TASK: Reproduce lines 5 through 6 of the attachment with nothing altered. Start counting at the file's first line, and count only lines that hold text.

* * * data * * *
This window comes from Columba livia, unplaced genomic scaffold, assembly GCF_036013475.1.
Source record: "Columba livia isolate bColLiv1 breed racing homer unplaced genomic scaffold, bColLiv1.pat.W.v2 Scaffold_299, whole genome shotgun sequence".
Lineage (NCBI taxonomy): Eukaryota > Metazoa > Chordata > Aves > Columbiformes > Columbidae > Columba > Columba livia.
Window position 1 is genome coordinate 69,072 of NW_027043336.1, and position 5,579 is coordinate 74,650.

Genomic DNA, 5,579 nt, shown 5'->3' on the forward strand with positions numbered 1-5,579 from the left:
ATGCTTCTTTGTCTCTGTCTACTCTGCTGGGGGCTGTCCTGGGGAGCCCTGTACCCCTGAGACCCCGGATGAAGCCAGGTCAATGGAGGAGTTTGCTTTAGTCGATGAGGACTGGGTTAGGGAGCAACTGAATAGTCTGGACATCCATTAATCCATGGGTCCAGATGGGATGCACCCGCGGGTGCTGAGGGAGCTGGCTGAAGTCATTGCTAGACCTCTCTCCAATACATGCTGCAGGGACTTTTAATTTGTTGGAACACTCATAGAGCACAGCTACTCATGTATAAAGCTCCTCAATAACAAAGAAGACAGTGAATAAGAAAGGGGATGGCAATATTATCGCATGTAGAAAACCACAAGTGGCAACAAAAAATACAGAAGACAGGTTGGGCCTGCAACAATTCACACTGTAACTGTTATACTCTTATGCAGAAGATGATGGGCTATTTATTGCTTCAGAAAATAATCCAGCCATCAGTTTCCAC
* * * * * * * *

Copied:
Genomic DNA, 5,579 nt, shown 5'->3' on the forward strand with positions numbered 1-5,579 from the left:
ATGCTTCTTTGTCTCTGTCTACTCTGCTGGGGGCTGTCCTGGGGAGCCCTGTACCCCTGAGACCCCGGATGAAGCCAGGTCAATGGAGGAGTTTGCTTTAGTCGATGAGGACTGGGTTAGGGAGCAACTGAATAGTCTGGACATCCATTAATCCATGGGTCCAGATGGGATGCACCCGCGGGTGCTGAGGGAGCTGGCTGAAGTCATTGCTAGACCTCTCTCCAATACATGCTGCAGGGACTTTTAATTTGTTGGAACACTCATAGAGCACAGCTACTCATGTATAAAGCTCCTCAATAACAAAGAAGACAGTGAATAAGAAAGGGGATGGCAATATTATCGCATGTAGAAAACCACAAGTGGCAACAAAAAATACAGAAGACAGGTTGGGCCTGCAACAATTCACACTGTAACTGTTATACTCTTATGCAGAAGATGATGGGCTATTTATTGCTTCAGAAAATAATCCAGCCATCAGTTTCCAC